"The ball cracks off AB de Villiers’ bat. There is no real hint of violence; just a marriage of beauty and brutality. De Villiers’ every shot, wondrously crisp and yet flying off his bat with alacrity, feels like a riposte to any who still deride T20 as slogging. The 40,000 at the ground intoxicated by his show are too mesmerised to think of such subtleties."

The above excerpt from 'Cricket 2.0: Inside the T20 Revolution' by Freddie Wilde and Tim Wigmore is about AB de Villiers and the absolute freak that the South African genius is. It couldn't have been about any other batsman. No modern-day batting prodigy - not Virat Kohli, not Steven Smith - has a better claim to the tag of a batting superstar in every sense of the word.

That in itself makes AB de Villiers an outlier. He has the fastest ODI century of all time off 31 balls. In Adelaide in 2012, he batted through 220 balls for just 33 runs to salvage a draw. A week later, he would blast the series-winning knock - a terrific 169. Three years later, in another Test in Delhi on a dustbowl, he battled India's spin contingent for 354 minutes to make 45 off a whopping 297 balls.

In T20 cricket, de Villiers is a sheer genius much like in every other format. In the Indian T20 League, he perhaps has enough claims for the best ever overseas recruit. In the Indian T20 League from 2015, the retired South African averages 49.74 and scores at a strike rate of 164. No player averaging 40+ in these five years have a strike rate of 150 or more.

Stopping de Villiers seems like an inconceivable task for any T20 team that's trying to win over his team. But before you assume he is a prey to only his own errors, here's a stat that might tickle your imagination.

De Villiers has been dismissed by the ball turning away from him 12 times in International T20s and 42 times in other T20s. The South African batting prodigy was exposed a bit by Krunal Pandya in the Indian T20 League when the left-arm spinner created a stir with the idea that his kind of bowling is good against de Villiers.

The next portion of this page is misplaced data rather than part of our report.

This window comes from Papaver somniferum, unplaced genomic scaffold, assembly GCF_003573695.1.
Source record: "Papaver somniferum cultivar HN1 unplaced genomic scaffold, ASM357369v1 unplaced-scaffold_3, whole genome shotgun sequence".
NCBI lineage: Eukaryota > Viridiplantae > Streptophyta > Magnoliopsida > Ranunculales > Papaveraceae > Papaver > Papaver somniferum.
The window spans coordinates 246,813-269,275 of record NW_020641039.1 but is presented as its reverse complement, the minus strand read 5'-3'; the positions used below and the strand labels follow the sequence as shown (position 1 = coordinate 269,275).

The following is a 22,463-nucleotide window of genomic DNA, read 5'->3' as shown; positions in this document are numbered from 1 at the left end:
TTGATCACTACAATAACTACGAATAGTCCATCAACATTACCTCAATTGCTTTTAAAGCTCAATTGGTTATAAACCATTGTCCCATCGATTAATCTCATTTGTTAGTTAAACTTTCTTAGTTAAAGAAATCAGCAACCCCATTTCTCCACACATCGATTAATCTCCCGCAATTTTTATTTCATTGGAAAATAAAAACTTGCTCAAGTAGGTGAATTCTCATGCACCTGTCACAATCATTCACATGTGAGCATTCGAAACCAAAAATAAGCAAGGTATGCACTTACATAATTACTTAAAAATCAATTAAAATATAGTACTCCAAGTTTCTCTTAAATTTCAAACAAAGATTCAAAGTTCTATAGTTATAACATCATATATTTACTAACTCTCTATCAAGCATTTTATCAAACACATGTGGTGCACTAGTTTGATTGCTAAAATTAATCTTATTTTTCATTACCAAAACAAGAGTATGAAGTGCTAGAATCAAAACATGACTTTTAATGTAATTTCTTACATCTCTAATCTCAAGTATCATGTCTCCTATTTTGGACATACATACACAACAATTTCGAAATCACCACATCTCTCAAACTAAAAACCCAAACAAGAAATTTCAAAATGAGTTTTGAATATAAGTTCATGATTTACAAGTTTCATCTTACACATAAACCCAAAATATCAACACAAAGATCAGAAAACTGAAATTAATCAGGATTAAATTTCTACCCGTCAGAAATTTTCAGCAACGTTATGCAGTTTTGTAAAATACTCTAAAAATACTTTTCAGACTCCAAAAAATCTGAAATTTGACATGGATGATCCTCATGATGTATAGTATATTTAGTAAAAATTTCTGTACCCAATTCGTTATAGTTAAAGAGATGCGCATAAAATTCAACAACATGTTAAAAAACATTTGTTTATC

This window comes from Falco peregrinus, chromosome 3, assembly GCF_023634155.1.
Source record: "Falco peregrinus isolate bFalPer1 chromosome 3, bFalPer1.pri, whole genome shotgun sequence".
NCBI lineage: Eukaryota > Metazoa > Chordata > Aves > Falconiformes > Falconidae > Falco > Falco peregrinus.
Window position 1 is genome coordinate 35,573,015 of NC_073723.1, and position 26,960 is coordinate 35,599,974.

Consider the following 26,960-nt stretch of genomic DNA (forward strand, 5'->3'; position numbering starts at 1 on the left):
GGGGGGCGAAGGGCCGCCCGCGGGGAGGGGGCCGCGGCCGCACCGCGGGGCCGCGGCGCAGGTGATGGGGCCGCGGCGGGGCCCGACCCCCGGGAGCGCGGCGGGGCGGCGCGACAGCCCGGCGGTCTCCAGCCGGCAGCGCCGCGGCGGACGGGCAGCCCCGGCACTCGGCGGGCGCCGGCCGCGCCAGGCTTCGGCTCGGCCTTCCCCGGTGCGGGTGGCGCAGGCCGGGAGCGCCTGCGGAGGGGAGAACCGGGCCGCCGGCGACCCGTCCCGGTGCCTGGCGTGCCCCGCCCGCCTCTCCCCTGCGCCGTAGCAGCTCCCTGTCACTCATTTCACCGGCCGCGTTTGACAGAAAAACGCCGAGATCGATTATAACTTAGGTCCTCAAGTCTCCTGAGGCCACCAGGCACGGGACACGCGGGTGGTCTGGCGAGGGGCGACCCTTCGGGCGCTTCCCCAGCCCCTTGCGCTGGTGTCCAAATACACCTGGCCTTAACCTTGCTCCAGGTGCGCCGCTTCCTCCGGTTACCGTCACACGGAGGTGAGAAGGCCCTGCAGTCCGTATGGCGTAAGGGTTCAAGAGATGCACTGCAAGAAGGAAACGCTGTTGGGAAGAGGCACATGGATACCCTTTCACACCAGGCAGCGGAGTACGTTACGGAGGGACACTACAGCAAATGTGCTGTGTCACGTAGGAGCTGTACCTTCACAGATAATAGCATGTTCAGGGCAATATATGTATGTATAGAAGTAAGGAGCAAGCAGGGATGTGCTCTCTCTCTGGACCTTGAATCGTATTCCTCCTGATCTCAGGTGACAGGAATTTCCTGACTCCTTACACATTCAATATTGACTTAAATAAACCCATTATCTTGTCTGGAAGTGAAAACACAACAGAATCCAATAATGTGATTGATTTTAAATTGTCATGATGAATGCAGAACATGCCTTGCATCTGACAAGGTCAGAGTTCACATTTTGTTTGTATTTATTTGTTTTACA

AB de Villiers in T20s other than Internationals:

Key Runs Balls Dismissals Balls/Dismissals Avg SR 4s 6s
Fast 744 441 14 31.50 53.1 168.7 57 46
Medium 3,098 1,936 70 27.66 44.3 160 280 147
Legbreak 817 606 23 26.35 35.5 134.8 51 35
Offbreak 656 452 13 34.77 50.5 145.1 45 31
Chinaman 119 73 2 36.50 59.5 163 7 5
Orthodox 879 635 19 33.42 46.3 138.4 66 34
Others 48 15 0 0.00 - 320 3 5
Total 6,361 4,158 141 29.49 45.1 153 509 303

While left-arm orthodox spinners have indeed had some kind of success against de Villiers, in terms of balls/dismissals, leg-spinners have had the most success. The retired Proteas batsman has been dismissed by leg-spinners six times in 126 balls in international T20Is (rate of a wicket every 21st ball) and 23 times in 606 balls in other T20s (rate of a wicket every 26th ball on an average). Both are the best dismissal rates for any kind of bowler against de Villiers.

AB de Villiers in T20 Internationals:

Bowler Type Runs Balls Dismissals Balls/Dismissal Avg SR 4s 6s
Fast 113 108 9 12.00 12.6 104.6 11 3
Medium 804 533 25 21.32 32.2 150.8 82 31
Legbreak 189 126 6 21.00 31.5 150 11 10
Offbreak 285 225 13 17.31 21.9 126.7 17 8
Chinaman 32 23 1 23.00 32 139.1 0 2
Left arm orthodox 249 222 6 37.00 41.5 112.2 19 6
Total 1,672 1,237 60 20.62 27.9 135.2 140 60


A notable, underrated spinner who has found success against him is Shreyas Gopal. The Rajasthan Royals wrist spinner has gotten rid of de Villiers four times off just 28 balls - a dismissal rate of seven! He has also managed to tie down de Villiers a tad as illustrated by the batsman's strike rate of 75 against him.

By his standards, his overall strike rate and dismissal rate isn't too impressive against balls turning away from him. This makes the South African batsman a legend with a minor chink in his armour. Can teams use it to contain this exceptional T20 cricketer?

Feature image courtesy: AFP / Manjunath Kiran

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